Things I like
- the size of the tube
- the weight of the tube/cradle
- the weight of the mount
- the electronics
- the soundness of the mount and OTA - love the LXD75, love the SN6, together or apart.
- the battery pack - D cells are the way to go if you need a small portable source. I also ordered the cigarette lighter adapter for it.

Things I wish they would improve/add
- add a DVD
- put that LOG button onto the Autostar
- small red led in the base to see the eyepiece tray
- velcro strap to hold the Autostar on the leg, trivial but helpful

Tuesday, June 23, 2009

Tonite the fun begins

It's here!!! The FedEx driver came by this morning at about 10:45 AM with his little van and I greeted him in the driveway. He greeted me with 3 boxes. When I told him it was a telescope, he told me that he had one as well, also a computerized Meade. We talked astronomy for a bit, I talked to him about shipping the OTA of the Cave and it's doable. I packed it all in the door and began to unpack the mount, carefully. It all looked pretty straightforward, but I had read the manual about 4 times before it even got here, and it all went together in under an hour. I had to take it outside to see how it would work on the pad that I had made yesterday for it. I built a completely leveled pad to minimize errors in tracking and finding objects. I hadn't even plugged it in yet, took a picture and shared it with my friends on Cloudy Nights.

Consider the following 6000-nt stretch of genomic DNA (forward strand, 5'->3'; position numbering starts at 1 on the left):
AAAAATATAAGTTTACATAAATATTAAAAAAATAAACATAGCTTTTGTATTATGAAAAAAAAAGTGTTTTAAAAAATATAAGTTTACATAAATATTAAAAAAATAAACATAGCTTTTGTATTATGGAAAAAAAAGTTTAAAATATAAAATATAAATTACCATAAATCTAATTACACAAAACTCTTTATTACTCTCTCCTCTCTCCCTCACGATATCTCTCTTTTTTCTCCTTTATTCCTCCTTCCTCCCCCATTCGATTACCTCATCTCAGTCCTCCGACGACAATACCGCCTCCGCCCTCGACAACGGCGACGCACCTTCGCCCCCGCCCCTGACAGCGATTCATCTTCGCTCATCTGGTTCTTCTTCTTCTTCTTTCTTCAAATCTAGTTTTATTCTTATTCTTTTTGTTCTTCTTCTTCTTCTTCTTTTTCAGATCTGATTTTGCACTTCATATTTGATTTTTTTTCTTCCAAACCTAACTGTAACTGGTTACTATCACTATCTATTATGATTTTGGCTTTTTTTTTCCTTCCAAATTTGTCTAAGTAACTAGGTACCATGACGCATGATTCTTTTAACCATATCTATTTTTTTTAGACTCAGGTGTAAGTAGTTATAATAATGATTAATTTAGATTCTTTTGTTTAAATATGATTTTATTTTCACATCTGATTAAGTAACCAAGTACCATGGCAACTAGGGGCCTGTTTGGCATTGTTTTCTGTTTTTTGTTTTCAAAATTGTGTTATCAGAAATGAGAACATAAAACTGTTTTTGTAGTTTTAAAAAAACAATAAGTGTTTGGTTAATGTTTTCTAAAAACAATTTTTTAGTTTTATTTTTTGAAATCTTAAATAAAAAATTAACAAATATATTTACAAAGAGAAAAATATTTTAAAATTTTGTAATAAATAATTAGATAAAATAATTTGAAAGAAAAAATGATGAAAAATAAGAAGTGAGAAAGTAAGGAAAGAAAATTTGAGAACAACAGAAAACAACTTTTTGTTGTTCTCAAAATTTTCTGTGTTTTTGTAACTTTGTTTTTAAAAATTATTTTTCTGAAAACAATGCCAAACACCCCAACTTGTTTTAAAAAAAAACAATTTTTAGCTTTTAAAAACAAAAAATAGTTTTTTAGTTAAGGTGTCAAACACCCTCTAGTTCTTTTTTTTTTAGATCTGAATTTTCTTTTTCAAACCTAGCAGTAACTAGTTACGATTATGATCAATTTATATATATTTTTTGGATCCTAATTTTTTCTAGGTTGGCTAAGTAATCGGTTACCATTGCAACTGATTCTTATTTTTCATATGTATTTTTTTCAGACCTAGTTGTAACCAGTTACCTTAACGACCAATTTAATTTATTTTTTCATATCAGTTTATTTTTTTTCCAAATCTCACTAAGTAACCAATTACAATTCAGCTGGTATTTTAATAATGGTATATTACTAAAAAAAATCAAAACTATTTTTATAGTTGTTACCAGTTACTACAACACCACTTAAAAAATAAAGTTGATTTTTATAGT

After I plugged it in, at first nothing lit up. I tested the battery pack and was not getting any voltage, so I removed all of the batteries one at time, tested them, replaced them, and tested the voltage, this time I was lucky. I know I put those batteries in right, so that was unusual, but now it's fine. I plugged in the Autostar and the battery and fired it up. Beautiful.

Rob in the forum mentioned about being "seasoned" and remebering when setting circles and atlases were king. You know, that's not such a bad thing either, but when you have the ability to just slew without physically touching the scope, and letting the motors guide all telescope control, even that would have been nice back in the Cave days of astronomy. We used to dream of having full control of telescopes, with ideas to build digital setting circles (homemade encoders) hooked to a Commodore 64 using power window motors to slew to the co-ordinates, buying CCD chips to image with remotely, and the like. In our wildest dreams we could not imagine things like autoguiding, that was so much further down the road, and here it is, on an amateur level instrument, and affordable to the world.